By Patricia Spencer
Dorothy May Walters-Godfrey was born in Ilkeston on the 21st May 1918, the eldest daughter of Cyril and Florence Murray. She lived as a child on Nottingham Road where her father had a confectionery shop and was also a local councillor.
When I heard this I realised this was my local sweet shop where I would take ages to pick my sweets at the weekend. It was an important decision as I was only allowed sweets on a Saturday.
I must admit though to knowing nothing about Dorothy until a few weeks ago when Councillor Michelle Booth asked me to accompany her to the Town Hall to a meeting that was part of the History Society week, and also to celebrate National Poets Day.
My first port of call after speaking to Michelle was to the Library to pick up one of Dorothy’s books and to find out a little more about her.
The only book they could find for me was, Because A Rainbow Danced.
All the poems in the book are about astronomy, one of Dorothy’s many interests.
Dorothy attended Kensington School, where her grandmother was once the headmistress, and then Ilkeston Grammar School.
A keen journalist, she wrote for the Ilkeston Pioneer and the Ilkeston Advertiser. She also wrote an article for the Derbyshire Country Magazine, now known as Derbyshire Life. The article was about Spring Farm, which was demolished in the early fifties to make way for the construction to start on the estate, which was to become Kirk Hallam.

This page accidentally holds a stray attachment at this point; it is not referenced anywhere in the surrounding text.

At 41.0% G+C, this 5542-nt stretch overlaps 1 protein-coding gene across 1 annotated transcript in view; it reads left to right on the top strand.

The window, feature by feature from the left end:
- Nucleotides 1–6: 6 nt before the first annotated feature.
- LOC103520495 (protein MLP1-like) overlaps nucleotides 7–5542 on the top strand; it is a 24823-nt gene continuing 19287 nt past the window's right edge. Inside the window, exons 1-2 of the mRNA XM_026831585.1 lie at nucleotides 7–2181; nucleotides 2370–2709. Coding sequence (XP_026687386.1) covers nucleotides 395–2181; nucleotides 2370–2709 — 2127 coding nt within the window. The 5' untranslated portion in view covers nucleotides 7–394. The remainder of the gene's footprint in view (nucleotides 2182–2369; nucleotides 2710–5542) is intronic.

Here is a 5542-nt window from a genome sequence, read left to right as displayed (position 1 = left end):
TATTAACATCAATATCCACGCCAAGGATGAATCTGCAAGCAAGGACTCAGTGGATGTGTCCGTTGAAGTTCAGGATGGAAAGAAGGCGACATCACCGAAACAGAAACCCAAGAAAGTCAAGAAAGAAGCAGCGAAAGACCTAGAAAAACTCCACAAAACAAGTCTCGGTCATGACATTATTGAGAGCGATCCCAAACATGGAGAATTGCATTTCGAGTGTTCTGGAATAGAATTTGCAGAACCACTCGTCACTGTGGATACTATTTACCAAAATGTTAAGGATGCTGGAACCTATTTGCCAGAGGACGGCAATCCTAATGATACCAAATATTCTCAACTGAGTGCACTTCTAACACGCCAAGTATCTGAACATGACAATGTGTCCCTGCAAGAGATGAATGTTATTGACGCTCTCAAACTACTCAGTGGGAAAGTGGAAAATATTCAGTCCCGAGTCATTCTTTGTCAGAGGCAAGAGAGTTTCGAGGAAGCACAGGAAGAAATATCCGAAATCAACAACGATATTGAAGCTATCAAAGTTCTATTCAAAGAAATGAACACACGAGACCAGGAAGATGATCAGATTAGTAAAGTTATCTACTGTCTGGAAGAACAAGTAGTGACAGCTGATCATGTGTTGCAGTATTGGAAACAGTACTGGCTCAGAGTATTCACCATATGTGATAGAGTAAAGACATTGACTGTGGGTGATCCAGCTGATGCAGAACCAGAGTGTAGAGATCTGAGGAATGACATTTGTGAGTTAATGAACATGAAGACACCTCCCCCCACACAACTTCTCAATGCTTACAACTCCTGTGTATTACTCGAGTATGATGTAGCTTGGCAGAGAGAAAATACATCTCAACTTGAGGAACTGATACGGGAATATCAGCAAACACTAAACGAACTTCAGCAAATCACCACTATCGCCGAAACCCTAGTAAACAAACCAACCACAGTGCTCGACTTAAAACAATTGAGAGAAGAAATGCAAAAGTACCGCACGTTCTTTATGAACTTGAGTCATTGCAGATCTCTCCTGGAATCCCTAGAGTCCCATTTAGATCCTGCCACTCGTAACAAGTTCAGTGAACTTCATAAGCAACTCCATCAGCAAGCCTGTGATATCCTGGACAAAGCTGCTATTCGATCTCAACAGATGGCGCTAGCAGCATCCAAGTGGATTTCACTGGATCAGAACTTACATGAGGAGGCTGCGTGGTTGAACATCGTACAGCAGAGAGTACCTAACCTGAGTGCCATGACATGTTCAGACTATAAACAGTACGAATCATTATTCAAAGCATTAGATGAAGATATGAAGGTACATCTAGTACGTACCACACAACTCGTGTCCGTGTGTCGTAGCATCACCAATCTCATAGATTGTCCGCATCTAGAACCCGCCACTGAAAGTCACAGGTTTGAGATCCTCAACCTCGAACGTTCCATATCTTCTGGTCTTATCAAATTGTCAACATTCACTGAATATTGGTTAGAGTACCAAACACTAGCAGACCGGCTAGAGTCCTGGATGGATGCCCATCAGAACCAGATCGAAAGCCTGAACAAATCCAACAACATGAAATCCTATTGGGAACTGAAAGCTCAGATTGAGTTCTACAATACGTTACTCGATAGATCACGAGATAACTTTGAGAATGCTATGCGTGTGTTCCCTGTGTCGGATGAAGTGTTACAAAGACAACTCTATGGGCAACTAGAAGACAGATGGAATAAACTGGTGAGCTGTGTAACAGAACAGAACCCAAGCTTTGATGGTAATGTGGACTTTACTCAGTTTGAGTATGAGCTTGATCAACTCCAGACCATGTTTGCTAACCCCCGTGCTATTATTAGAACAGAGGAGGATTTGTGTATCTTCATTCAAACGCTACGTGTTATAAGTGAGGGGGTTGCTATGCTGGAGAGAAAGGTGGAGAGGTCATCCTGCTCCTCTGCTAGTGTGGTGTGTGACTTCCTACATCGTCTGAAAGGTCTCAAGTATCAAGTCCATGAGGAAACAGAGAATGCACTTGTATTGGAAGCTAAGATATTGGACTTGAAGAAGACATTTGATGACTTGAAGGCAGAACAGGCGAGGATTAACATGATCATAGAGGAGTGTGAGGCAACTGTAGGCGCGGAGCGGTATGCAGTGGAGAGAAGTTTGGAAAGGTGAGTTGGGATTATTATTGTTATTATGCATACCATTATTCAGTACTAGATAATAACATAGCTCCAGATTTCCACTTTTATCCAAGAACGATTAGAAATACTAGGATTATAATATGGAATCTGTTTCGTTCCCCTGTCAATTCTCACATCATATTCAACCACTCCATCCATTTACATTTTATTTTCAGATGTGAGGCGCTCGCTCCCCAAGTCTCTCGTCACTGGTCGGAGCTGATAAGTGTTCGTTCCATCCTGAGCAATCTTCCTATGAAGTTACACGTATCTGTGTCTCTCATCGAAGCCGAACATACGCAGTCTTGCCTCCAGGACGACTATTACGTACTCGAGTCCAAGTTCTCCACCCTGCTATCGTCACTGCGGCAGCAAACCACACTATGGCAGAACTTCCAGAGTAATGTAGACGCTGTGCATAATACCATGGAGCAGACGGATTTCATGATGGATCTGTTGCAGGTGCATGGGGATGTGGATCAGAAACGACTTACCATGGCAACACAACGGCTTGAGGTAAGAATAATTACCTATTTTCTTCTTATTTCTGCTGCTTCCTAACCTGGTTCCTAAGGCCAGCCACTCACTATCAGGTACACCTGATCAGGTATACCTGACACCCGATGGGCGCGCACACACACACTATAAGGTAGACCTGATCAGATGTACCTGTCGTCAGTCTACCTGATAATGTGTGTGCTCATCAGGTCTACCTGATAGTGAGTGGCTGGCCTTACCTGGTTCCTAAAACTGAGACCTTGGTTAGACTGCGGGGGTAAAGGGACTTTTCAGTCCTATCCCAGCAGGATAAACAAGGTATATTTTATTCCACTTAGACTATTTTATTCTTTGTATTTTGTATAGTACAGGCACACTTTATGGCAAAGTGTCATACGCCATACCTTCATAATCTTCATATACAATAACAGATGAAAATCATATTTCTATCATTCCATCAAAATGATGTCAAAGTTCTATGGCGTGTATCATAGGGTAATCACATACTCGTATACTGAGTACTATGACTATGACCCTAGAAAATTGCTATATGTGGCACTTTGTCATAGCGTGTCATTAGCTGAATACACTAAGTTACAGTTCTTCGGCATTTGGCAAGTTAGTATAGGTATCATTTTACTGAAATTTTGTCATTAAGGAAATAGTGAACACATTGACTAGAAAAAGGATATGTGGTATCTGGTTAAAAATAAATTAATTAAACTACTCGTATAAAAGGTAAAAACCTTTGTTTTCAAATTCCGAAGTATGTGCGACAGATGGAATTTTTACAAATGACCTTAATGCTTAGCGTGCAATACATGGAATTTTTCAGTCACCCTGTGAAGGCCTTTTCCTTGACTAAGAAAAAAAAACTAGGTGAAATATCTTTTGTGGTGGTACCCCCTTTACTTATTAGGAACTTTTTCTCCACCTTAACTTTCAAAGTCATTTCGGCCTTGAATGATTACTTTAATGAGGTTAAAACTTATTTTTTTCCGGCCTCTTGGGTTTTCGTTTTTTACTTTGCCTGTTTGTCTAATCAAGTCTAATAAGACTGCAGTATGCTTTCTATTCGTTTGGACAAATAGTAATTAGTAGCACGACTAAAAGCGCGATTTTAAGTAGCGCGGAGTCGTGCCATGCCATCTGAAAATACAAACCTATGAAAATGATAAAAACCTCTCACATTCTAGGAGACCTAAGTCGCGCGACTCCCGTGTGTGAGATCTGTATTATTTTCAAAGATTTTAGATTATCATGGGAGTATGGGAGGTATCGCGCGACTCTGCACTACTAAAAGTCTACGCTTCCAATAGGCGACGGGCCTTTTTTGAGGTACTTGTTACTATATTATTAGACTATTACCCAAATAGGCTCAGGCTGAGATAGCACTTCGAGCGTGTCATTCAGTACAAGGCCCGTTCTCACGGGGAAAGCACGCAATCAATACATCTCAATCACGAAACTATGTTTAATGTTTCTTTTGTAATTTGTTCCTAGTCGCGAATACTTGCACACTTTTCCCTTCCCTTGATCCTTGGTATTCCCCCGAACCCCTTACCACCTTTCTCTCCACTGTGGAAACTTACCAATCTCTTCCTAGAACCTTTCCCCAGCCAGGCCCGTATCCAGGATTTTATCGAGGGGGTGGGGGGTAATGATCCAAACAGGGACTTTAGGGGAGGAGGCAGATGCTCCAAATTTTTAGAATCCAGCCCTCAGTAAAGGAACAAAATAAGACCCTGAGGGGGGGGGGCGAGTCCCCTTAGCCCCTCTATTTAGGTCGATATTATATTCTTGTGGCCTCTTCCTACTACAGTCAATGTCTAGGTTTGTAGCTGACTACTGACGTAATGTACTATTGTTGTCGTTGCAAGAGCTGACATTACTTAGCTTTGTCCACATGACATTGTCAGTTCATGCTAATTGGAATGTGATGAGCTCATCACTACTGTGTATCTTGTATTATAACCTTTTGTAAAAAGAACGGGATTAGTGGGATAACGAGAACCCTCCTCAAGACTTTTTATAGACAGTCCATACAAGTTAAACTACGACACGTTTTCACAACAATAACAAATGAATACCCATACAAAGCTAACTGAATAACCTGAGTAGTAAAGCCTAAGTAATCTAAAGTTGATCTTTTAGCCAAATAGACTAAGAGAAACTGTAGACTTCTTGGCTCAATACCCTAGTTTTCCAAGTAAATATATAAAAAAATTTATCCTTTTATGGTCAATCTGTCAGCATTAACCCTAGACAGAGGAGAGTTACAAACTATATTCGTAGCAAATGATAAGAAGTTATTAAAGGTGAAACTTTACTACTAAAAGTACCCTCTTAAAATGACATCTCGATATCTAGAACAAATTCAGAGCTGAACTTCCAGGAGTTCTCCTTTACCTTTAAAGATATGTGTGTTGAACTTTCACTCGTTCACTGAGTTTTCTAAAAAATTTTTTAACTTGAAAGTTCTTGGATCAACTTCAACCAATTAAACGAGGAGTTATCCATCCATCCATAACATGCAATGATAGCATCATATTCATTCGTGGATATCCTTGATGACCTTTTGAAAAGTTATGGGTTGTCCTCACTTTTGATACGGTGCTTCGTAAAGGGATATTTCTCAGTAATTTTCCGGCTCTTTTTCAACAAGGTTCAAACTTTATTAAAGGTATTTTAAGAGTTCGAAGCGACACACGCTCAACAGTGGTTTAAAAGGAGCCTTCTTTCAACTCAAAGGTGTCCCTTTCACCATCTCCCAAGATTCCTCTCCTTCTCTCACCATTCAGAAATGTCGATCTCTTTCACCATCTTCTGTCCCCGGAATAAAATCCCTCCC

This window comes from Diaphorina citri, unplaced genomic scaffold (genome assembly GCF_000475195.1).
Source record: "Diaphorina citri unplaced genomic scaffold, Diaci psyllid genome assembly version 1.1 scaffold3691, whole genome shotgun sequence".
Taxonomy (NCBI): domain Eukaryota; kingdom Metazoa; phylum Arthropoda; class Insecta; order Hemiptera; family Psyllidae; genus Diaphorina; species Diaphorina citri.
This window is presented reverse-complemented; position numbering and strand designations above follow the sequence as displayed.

In 1948 Dorothy married Gerald and In 1960 she moved to Bath with her husband, where he was a Reader in Humanities in the new University of Technology which they were both influential in setting up and where they still have a memorial lecture every year for Gerald, this year being the 44th.
At the event were two ladies who knew Dorothy when they were children. One of the ladies, Vivienne Winrow told me her aunt was a friend of Dorothy. The ladies remember Dorothy taking them for walks and telling them the Latin names of the plants as well as the everyday names. They said she was a real character who adored her poodles and said that she was an ‘Interpreter of Beauty’. Dorothy had many other interests in her lifetime, some of which were growing rare plants, studying bird-song and getting to understand animals better through her love of her poodles. She had many poodles over the years, both Toy and Standard. She also combined this with an active interest in politics and science and was also a gifted musician and artist. Several of her poems have been set to music and her abstract paintings have been exhibited locally in the past.
Dorothy became increasingly known for her poetry and in 1968 she won a prize for her poem, Human Rights.
Her second collection, the one I found at Ilkeston Library, A Rainbow Danced was published in 1976. Sadly, Gerald died later that year at the age of 49.
Dorothy continued to write for the rest of her life and when she died in 2015 at the age of 96 she was buried at All Saints Church, Kirk Hallam, where her husband is also buried.
In her will Dorothy left a £1,000 gift to Ilkeston Library and they have used part of this money to have her books rebound to protect them.
They also asked Cathy Grindrod to organise a workshop at the Library in Dorothy’s honour, which many people attended and enjoyed. Cathy is an award winning writer and was our First Poet Laureate of Derbyshire from 2005-2007.